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LV Aneurysm


True Left Ventricular Aneurysm

true
Aneurysmal expansion of the LV wall after myocardial infarction begins days after the infarct and continues for some weeks. The area appears thin and akinetic or dyskinetic (paradoxically moving outward) on echocardiography. The true aneurysm is usually shallow with a broad rim and thin wall comprised of all layers of the left ventricle: endocardium, dense fibrous scar tissue with few surviving myocytes, and epicardium. The main complications of true aneurysm are cardiac arrhythmia and intracardiac thrombus formation. A mature dilated scar rarely ruptures.

(Figures from Gerber, I., and Foster, E. Echocardiography in the coronary care unit: management of acute myocardial infarction, detection of complications, and prognostic implications. In Otto CM, ed. The practice of clinical echocardiography [3. ed]. p. 312 ©Elsevier, 2007)

Left Ventricular Pseudonaneurysm and LV Rupture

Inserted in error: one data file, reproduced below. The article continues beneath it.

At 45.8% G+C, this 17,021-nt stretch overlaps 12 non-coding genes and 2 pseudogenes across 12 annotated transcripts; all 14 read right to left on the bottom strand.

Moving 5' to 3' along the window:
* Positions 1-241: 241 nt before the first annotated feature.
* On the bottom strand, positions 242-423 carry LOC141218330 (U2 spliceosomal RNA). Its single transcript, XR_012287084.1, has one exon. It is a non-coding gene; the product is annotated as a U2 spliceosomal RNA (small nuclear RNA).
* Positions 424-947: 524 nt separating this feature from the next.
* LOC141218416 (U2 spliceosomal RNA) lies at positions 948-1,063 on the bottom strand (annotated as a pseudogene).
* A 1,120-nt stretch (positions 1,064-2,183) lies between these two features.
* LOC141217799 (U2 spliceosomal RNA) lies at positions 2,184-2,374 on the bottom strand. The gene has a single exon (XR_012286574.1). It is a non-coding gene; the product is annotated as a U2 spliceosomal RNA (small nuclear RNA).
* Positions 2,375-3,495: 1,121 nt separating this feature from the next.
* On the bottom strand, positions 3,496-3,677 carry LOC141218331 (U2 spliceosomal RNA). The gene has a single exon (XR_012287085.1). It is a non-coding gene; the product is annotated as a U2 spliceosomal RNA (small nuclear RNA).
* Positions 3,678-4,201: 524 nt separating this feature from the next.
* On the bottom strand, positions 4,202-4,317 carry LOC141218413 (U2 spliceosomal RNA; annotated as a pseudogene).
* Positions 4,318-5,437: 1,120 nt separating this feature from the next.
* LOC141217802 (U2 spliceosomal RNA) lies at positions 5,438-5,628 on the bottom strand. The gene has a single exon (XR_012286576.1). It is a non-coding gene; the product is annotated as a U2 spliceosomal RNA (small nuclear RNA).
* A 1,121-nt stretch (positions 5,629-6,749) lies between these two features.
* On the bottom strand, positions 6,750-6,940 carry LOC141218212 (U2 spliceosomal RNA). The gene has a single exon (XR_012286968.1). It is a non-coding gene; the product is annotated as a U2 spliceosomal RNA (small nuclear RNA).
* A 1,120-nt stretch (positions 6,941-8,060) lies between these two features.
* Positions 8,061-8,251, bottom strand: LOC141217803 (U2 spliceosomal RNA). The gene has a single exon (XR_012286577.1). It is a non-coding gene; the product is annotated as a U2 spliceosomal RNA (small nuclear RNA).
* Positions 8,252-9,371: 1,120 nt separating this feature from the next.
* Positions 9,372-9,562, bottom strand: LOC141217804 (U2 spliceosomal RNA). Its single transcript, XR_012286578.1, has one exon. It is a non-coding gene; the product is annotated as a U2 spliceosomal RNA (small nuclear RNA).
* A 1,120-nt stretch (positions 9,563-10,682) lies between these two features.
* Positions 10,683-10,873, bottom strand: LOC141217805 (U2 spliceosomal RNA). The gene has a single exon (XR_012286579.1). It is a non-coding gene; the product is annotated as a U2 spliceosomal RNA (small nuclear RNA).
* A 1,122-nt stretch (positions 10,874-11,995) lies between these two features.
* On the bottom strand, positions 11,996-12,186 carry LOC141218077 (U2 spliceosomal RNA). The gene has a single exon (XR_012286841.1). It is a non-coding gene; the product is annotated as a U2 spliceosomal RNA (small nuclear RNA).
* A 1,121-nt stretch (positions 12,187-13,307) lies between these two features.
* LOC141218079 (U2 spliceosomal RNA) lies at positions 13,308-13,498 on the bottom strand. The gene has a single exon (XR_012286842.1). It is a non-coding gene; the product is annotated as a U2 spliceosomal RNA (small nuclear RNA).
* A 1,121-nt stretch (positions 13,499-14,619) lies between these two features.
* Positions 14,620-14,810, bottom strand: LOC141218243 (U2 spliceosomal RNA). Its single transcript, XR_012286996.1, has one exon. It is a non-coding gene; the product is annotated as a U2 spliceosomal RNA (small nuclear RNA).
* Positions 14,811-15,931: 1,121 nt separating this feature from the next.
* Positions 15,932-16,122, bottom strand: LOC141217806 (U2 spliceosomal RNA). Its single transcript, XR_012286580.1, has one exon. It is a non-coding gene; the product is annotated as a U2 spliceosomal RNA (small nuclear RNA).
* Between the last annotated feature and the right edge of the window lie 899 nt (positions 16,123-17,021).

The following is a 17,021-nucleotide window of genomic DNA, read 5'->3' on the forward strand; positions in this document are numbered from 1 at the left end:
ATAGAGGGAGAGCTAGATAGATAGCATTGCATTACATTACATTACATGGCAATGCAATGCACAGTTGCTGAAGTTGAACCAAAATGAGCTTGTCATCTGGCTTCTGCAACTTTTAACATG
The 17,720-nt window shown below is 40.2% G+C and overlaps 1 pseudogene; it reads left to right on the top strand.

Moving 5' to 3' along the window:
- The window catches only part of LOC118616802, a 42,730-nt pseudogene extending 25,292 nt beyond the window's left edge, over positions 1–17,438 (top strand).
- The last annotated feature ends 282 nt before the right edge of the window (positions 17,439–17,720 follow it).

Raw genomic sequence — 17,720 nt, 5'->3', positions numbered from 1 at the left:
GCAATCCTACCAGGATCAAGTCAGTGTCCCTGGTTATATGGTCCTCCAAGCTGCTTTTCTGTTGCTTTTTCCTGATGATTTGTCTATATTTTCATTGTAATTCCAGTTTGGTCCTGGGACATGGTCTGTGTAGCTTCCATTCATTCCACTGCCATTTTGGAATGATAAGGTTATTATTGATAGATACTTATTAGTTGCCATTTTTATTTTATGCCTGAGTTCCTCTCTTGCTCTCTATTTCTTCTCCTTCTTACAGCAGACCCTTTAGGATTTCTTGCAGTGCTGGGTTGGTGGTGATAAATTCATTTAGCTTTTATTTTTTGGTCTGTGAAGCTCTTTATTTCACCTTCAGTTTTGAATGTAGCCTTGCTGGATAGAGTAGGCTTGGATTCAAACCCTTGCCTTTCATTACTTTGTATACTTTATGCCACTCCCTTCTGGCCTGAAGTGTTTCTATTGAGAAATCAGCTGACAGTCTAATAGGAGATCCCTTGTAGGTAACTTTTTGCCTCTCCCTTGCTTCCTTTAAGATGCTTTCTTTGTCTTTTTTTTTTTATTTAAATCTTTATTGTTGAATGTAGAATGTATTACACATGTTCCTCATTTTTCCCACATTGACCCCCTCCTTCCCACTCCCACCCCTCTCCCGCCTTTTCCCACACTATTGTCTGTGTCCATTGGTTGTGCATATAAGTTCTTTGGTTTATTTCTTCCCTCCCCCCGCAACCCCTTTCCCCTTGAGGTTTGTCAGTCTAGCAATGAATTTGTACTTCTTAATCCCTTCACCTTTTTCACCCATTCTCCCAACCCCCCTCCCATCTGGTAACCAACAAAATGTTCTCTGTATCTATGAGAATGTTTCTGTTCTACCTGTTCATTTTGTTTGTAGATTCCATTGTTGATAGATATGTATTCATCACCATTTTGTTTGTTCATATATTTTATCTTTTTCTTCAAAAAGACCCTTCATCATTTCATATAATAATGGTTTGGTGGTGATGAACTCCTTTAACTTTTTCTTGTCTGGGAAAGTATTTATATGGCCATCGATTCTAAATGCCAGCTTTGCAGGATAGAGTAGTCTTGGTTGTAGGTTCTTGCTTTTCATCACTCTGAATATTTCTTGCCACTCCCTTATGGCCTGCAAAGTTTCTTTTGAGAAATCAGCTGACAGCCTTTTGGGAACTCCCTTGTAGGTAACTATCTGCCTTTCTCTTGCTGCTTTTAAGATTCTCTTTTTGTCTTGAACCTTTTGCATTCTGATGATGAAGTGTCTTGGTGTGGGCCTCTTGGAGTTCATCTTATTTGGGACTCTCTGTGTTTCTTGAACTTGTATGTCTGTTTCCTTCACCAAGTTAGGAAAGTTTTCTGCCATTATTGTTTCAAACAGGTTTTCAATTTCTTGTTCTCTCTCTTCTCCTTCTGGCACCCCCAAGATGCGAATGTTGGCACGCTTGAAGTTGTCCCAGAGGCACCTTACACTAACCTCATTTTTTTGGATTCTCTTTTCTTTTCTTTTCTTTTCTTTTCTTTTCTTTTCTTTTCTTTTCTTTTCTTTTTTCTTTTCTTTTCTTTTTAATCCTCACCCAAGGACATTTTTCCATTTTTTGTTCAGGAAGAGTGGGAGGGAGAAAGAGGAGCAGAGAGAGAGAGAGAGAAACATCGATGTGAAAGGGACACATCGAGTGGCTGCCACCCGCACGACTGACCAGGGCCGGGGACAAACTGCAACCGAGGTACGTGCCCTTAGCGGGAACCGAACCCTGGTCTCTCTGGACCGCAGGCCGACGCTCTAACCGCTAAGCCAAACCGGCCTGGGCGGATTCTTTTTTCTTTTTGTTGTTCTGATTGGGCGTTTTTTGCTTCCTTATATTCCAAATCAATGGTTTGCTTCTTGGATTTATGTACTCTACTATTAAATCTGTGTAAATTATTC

pseudo
A pseudoaneurysm or false aneurysm of the LV wall occurs within a very few days after infarct. The area appears very thin, ballooning, akinetic/dyskinetic, and perhaps filled with turbulence on echocardiography. The pseudoaneurysm is usually saccular with a narrow rim and very thin wall comprised of mostly epicardium and perhaps organizing thrombus. The pseudoaneurysm reflects where the necrotic LV wall has actually ruptured and blood is extravasating into, and distending, the potential space of the visceral pericardium. The main complications of pseudoaneurysm are cardiac rupture/tamponade and thrombus formation.

(Figures from Gerber, I., and Foster, E. Echocardiography in the coronary care unit: management of acute myocardial infarction, detection of complications, and prognostic implications. In Otto CM, ed. The practice of clinical echocardiography [3. ed]. p. 312 ©Elsevier, 2007)


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All images, text, and captions ©2000 - 2009 Starr Kaplan, except where otherwise noted.